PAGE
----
“It depends on how we define ‘exclusive’,” says Ackerman. “For our artists, it’s a good tool to pick and choose based on how they think they can best monetise. For example, we have several artists who will still do the pre-order with iTunes first and they’ll get that out there, letting it ride for a while. There is a definite fanbase who want to get the music first and will pay for it. Then the releases will move over to streaming. I think artists are getting very creative at that and we are assisting them with that.”

In the streaming space, he cites Deezer in particular as being “very strong” for TuneCore’s artists and defines the arrival of Apple Music as “complimentary as opposed to cannibalistic” in relation to iTunes. He is also wary of predictions in the industry that the download has served its purpose as is heading for the scrapheap of moribund formats.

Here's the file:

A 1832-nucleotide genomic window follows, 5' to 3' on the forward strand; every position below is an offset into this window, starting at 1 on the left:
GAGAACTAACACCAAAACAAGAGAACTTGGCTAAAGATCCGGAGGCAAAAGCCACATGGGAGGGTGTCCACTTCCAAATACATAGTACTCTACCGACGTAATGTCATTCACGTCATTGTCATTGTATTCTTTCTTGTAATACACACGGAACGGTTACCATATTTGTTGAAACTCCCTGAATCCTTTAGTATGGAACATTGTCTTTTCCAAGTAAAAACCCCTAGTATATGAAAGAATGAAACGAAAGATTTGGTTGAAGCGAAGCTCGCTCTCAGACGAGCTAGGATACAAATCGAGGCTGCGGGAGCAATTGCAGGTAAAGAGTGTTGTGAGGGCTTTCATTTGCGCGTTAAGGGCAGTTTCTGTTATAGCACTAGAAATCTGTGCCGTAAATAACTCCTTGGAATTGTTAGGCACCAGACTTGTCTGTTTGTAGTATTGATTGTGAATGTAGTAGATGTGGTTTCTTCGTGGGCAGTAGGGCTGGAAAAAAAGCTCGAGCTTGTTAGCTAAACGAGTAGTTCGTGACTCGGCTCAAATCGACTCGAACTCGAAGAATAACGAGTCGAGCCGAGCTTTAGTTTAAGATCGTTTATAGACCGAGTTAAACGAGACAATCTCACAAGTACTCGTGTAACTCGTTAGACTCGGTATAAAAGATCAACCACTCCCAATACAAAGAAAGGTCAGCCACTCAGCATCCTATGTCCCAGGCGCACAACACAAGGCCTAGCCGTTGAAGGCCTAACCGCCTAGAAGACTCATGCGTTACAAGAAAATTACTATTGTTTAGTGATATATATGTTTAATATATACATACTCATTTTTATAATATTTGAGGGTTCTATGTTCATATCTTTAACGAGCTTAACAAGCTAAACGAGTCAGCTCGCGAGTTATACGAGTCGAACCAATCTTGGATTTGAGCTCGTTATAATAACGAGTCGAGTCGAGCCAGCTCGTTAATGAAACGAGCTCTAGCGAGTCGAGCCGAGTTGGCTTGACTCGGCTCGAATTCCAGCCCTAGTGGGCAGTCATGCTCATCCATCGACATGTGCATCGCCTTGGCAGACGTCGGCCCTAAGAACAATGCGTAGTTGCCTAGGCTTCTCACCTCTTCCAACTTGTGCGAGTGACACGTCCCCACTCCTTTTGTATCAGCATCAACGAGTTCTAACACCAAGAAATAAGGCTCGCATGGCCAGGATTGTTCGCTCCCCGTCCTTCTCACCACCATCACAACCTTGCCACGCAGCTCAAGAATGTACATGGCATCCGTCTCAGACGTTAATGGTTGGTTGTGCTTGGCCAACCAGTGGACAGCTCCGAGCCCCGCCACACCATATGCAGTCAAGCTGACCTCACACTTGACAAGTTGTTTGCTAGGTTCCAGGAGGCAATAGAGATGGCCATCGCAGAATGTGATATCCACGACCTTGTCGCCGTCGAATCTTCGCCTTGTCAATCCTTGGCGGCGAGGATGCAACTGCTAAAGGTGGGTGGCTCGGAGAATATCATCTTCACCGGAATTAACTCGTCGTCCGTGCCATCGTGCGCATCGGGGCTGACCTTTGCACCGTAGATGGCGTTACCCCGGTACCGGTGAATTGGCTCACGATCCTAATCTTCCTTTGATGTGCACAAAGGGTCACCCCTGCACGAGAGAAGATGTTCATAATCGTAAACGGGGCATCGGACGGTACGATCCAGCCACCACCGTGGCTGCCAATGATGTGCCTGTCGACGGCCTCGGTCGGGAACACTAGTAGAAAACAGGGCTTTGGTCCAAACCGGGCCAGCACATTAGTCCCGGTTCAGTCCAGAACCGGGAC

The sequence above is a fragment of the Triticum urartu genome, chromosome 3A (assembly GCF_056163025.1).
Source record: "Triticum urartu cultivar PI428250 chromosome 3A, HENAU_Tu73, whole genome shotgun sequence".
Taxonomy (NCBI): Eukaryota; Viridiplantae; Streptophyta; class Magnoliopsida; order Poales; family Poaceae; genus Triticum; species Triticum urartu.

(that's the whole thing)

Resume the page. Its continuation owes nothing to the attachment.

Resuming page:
“I don’t think downloads will ever go away – just like physical will never go away,” he suggests. “Our artists are embracing streaming – but they have the choice of being able to pick downloads, streaming or both. Most of the new stores were are adding now are streaming-based. Some do downloads. It is going to take time to see.”

TuneCore CEO Scott Ackerman

With over a third (35%) of the 200,000 active artists on TuneCore coming from outside of the US, international expansion and localisation is a major focus for the company. It already has localised versions in North America, the UK, Australia and Germany – with Russia and South America both booming areas for artists coming to the platform.

It is TuneCore Japan, however, that represents its biggest bet on the future of digital music. It is a major territory where subscription streaming has yet to make any noticeable impact but Ackerman sees this as a market on the cusp of a major explosion.